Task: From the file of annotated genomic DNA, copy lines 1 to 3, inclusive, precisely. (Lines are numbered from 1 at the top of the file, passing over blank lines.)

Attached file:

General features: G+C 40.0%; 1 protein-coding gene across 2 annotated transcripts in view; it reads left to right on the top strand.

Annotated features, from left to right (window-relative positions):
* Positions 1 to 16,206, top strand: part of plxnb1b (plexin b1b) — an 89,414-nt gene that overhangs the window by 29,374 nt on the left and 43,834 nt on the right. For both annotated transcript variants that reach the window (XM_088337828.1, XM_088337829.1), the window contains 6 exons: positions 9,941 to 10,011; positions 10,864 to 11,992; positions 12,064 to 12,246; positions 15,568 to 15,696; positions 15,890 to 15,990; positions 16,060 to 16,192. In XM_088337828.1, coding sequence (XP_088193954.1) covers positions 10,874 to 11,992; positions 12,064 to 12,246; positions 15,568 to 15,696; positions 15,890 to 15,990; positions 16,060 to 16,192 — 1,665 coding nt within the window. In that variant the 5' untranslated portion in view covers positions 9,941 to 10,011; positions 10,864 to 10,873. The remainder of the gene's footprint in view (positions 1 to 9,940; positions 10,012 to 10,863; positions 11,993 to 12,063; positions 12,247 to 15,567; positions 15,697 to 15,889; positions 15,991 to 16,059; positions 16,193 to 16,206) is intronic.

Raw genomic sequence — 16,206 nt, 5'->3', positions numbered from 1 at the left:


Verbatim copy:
General features: G+C 40.0%; 1 protein-coding gene across 2 annotated transcripts in view; it reads left to right on the top strand.

Annotated features, from left to right (window-relative positions):
* Positions 1 to 16,206, top strand: part of plxnb1b (plexin b1b) — an 89,414-nt gene that overhangs the window by 29,374 nt on the left and 43,834 nt on the right. For both annotated transcript variants that reach the window (XM_088337828.1, XM_088337829.1), the window contains 6 exons: positions 9,941 to 10,011; positions 10,864 to 11,992; positions 12,064 to 12,246; positions 15,568 to 15,696; positions 15,890 to 15,990; positions 16,060 to 16,192. In XM_088337828.1, coding sequence (XP_088193954.1) covers positions 10,874 to 11,992; positions 12,064 to 12,246; positions 15,568 to 15,696; positions 15,890 to 15,990; positions 16,060 to 16,192 — 1,665 coding nt within the window. In that variant the 5' untranslated portion in view covers positions 9,941 to 10,011; positions 10,864 to 10,873. The remainder of the gene's footprint in view (positions 1 to 9,940; positions 10,012 to 10,863; positions 11,993 to 12,063; positions 12,247 to 15,567; positions 15,697 to 15,889; positions 15,991 to 16,059; positions 16,193 to 16,206) is intronic.